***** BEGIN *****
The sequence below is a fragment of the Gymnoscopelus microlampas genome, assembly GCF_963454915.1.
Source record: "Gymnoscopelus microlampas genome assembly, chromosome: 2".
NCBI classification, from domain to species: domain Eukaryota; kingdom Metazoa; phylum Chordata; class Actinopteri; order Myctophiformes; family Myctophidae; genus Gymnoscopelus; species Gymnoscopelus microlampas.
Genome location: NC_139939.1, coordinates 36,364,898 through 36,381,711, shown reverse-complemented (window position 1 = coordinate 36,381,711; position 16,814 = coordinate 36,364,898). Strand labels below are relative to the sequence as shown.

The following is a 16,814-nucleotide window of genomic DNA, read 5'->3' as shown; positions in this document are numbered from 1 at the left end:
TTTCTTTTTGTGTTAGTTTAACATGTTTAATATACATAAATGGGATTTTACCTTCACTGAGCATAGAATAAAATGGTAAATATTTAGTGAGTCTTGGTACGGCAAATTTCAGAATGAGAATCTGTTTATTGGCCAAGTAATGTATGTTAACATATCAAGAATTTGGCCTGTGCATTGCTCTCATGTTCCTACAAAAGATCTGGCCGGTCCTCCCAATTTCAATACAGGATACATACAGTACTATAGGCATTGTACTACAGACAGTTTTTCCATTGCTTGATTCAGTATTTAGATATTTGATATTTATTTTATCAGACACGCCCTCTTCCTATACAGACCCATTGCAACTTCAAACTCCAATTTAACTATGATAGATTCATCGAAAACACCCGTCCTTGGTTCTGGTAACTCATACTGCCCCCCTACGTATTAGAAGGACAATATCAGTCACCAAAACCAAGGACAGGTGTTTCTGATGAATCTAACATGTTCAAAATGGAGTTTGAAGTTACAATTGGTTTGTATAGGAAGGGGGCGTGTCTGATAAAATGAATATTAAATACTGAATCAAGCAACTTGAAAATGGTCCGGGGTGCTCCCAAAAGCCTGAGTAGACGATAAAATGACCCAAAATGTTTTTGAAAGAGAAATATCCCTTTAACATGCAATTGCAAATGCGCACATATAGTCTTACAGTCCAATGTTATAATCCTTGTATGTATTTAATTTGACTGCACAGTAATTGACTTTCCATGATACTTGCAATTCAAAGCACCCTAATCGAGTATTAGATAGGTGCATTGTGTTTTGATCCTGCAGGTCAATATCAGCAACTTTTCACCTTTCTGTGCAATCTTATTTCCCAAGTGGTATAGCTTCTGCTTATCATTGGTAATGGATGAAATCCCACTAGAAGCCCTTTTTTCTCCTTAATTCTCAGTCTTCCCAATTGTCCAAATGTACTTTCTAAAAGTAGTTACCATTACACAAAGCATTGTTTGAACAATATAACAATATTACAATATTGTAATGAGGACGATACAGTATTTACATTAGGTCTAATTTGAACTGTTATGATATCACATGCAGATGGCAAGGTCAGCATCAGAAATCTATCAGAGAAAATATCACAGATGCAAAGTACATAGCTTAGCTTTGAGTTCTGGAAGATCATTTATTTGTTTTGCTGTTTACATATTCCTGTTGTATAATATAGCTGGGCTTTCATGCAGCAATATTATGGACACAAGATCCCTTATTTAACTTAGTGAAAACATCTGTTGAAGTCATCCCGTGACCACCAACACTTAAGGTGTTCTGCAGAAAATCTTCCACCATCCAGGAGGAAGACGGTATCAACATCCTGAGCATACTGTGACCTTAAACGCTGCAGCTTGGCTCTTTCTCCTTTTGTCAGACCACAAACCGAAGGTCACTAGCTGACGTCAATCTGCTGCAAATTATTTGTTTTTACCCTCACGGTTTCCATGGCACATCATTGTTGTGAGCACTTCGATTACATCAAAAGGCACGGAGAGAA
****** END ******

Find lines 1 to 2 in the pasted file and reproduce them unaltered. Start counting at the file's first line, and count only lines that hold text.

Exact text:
The sequence below is a fragment of the Gymnoscopelus microlampas genome, assembly GCF_963454915.1.
Source record: "Gymnoscopelus microlampas genome assembly, chromosome: 2".